#2 “Doing cardio is the only way to lose weight.”

    Although cardio is necessary for cardiovascular health, it should not be the only part of your workout regime.
    If you are one of those people who hates running, you still need to do your cardio, but make sure to head over to the weights when you’re done!

    Weight training raises your metabolism, thus you burn more calories just by being alive (with respect to someone who only goes cardio training). Losing weight is all about calories in versus calories out.

    If you are lifting weights, and eating a calorie deficit (of the right foods), then your muscles will get stronger, and you will also burn the fat on top of your muscle. This is known as the “toned” look that people strive for.
    What people use as the word “tone” is simply decreasing body fat and increasing lean muscle mass.

      Moral of the story: Get off the elliptical (but don’t skip it)!

    #2: “I won’t fit into my clothes anymore if I start lifting.”

    I would be lying if I said that all of my clothes pre-lifting fit me today. I am also a different case than someone who is just starting out, because have increased my weight a lot over the years, and I recently started taking supplements to increase this.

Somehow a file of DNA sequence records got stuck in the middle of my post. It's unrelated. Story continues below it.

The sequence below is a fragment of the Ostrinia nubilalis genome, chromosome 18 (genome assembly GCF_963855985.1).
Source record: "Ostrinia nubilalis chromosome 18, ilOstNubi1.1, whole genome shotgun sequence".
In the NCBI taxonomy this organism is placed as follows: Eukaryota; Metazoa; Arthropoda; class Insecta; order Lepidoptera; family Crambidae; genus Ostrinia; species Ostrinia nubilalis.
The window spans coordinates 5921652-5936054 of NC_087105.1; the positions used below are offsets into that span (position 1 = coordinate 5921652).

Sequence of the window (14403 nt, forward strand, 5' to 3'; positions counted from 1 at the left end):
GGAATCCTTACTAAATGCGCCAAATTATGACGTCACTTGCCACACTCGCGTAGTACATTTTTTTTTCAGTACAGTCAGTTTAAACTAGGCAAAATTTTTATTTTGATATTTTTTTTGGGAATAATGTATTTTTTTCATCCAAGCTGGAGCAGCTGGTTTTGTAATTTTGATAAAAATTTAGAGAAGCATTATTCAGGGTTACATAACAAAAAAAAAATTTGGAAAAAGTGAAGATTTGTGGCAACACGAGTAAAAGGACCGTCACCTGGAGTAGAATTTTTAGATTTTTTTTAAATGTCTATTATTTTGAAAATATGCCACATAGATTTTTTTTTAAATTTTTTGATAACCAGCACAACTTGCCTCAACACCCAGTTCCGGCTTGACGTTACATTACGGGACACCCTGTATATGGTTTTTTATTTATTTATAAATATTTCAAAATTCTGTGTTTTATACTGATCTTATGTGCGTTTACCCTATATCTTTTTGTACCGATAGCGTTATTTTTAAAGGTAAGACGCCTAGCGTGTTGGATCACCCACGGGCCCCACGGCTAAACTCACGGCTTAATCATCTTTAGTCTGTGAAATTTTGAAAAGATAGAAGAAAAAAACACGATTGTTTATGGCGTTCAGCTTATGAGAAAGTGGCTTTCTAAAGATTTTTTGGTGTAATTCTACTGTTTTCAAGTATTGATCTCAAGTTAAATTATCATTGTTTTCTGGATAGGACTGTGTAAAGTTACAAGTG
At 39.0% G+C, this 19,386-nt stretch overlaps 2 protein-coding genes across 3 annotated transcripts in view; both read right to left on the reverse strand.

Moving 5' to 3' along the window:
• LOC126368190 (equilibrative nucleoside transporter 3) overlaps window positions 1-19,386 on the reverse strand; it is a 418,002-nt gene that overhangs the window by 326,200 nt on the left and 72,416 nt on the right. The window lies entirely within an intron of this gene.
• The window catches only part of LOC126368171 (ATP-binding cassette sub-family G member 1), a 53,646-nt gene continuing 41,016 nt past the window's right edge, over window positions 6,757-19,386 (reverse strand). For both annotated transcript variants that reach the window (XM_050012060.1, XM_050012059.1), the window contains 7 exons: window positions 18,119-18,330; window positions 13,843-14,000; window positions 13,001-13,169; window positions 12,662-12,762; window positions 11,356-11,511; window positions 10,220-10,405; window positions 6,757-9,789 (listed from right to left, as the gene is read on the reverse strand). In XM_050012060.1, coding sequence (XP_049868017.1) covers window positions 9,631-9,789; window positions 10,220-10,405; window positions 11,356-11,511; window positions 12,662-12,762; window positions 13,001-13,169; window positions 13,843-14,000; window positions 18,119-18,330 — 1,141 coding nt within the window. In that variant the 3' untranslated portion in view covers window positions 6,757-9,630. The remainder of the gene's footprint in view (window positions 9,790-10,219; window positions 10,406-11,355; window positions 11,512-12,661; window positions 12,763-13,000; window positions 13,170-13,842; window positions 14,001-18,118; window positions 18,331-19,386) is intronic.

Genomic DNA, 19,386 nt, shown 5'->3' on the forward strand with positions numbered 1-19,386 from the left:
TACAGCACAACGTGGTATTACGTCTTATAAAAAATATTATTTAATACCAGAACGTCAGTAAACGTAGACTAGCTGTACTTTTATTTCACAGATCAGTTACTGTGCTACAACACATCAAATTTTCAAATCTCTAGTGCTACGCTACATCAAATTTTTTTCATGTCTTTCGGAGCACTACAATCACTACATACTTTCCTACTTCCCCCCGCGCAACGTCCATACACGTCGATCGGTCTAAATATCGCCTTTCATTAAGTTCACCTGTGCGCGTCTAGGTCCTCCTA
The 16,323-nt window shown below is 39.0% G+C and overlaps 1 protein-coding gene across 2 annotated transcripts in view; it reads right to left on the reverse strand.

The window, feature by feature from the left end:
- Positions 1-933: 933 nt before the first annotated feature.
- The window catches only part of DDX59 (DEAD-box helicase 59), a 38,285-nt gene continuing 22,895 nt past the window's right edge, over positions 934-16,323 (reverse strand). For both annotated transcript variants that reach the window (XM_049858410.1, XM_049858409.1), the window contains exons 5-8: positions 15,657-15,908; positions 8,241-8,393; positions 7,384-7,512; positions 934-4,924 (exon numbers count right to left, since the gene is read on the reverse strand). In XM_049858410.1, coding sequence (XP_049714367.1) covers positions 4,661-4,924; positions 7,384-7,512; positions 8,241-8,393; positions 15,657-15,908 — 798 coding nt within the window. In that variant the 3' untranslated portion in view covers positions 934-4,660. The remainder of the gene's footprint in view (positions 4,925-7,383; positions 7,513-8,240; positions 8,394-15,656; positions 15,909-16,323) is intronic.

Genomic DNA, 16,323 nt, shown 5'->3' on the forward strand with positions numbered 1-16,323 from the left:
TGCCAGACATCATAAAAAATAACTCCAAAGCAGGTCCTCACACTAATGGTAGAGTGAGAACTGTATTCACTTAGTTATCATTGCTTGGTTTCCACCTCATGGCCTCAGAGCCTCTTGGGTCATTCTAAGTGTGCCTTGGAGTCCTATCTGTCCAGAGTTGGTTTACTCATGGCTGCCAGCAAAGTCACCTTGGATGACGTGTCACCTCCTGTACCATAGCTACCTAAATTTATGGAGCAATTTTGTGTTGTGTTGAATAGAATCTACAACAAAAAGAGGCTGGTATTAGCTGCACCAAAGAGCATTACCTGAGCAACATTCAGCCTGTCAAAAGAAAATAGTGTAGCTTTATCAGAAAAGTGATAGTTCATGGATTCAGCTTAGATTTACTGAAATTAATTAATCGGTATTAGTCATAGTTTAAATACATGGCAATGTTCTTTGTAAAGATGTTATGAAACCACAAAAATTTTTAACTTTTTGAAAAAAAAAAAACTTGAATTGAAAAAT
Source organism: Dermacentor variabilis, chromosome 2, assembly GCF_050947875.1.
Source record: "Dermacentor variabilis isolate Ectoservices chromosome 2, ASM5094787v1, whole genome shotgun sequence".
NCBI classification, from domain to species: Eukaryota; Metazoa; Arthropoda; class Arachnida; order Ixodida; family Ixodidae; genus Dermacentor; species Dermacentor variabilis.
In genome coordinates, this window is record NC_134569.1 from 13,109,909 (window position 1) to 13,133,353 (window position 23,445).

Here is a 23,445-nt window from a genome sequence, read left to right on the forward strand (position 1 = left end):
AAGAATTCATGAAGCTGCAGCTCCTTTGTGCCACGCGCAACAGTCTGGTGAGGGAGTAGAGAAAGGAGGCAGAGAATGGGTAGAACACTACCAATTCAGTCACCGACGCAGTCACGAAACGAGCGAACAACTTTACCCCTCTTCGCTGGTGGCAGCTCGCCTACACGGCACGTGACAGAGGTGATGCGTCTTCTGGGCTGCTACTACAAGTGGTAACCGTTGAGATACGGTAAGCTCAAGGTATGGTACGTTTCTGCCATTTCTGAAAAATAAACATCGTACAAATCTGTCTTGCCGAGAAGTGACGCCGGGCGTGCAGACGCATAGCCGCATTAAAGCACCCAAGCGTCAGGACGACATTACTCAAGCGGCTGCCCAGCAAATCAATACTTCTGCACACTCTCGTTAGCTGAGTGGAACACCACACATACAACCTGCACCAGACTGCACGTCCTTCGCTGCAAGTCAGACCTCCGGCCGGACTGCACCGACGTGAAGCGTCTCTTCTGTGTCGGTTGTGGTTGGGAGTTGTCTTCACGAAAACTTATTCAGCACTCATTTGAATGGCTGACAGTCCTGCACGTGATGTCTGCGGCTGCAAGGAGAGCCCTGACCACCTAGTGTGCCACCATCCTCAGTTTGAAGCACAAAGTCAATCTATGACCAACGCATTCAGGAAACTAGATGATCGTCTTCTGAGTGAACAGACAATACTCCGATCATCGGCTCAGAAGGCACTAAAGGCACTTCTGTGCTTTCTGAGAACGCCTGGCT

This will not be the case for the average 3 days a week gym goer. Again, it all depends on your goals. I WANT to have big muscles, so it is normal that I can’t find jeans that go over my quads, or shirts never fit me in the shoulders or arms.

    Yes, your clothes will not fit you the same way they fit before, because by losing fat, will you take us less room. If you were to compare 5 pounds of muscle to 5 pounds of fat, the fat would take up more room because more of it is needed to equal the heavy weight of muscle.


      Moral of the story: You will not rip your shirt when you flex (unless you really want to).

    #3: “I will get heavy, and I don’t want the scale to go up.”

    First of all, no one knows the stupid number on that scale except for you. At the end of the day, you are more than a number! Who cares what the scale thinks? F*** the scale!

    Second of all, since muscle weighs more than fat, if you are increase lean muscle mass and decrease body fat, you may still see the number increasing on the scale. Ways to measure your #NonScaleVictory is by seeing how you fit into clothes that used to be too tight on you, measuring the inches around different parts of your body, and progress pictures!

    Unless you are extremely overweight and have a lot of weight to loose, the scale is not exactly a great way to measure progress (especially when you are weight training).
    Personally, I am at the leanest and best shape I have ever been in my entire life and I weigh 155 pounds. This is 15 pounds heavier than when I was a cardio junkie, starving myself, and at the peak of my eating disorder years ago. The scale isn’t everything.

    Morale of the story: F*** the stupid scale

    Seriously ladies, go into that weight room, strut your stuff, show the boys what you’re made of, and more importantly, BeElite!